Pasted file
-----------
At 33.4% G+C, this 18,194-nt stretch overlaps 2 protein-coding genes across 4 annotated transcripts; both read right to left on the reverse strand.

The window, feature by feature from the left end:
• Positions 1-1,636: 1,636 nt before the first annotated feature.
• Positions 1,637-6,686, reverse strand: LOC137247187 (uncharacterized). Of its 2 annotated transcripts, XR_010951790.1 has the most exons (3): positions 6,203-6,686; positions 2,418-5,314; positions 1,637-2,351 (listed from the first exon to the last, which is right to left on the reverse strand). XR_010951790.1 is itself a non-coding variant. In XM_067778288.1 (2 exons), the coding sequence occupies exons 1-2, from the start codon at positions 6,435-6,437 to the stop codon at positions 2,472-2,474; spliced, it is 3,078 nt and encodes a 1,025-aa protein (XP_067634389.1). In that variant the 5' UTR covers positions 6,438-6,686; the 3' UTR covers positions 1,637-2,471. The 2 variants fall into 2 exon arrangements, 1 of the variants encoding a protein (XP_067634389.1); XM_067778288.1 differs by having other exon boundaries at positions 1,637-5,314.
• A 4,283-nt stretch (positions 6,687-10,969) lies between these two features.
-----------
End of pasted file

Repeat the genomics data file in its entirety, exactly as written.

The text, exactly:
At 33.4% G+C, this 18,194-nt stretch overlaps 2 protein-coding genes across 4 annotated transcripts; both read right to left on the reverse strand.

The window, feature by feature from the left end:
• Positions 1-1,636: 1,636 nt before the first annotated feature.
• Positions 1,637-6,686, reverse strand: LOC137247187 (uncharacterized). Of its 2 annotated transcripts, XR_010951790.1 has the most exons (3): positions 6,203-6,686; positions 2,418-5,314; positions 1,637-2,351 (listed from the first exon to the last, which is right to left on the reverse strand). XR_010951790.1 is itself a non-coding variant. In XM_067778288.1 (2 exons), the coding sequence occupies exons 1-2, from the start codon at positions 6,435-6,437 to the stop codon at positions 2,472-2,474; spliced, it is 3,078 nt and encodes a 1,025-aa protein (XP_067634389.1). In that variant the 5' UTR covers positions 6,438-6,686; the 3' UTR covers positions 1,637-2,471. The 2 variants fall into 2 exon arrangements, 1 of the variants encoding a protein (XP_067634389.1); XM_067778288.1 differs by having other exon boundaries at positions 1,637-5,314.
• A 4,283-nt stretch (positions 6,687-10,969) lies between these two features.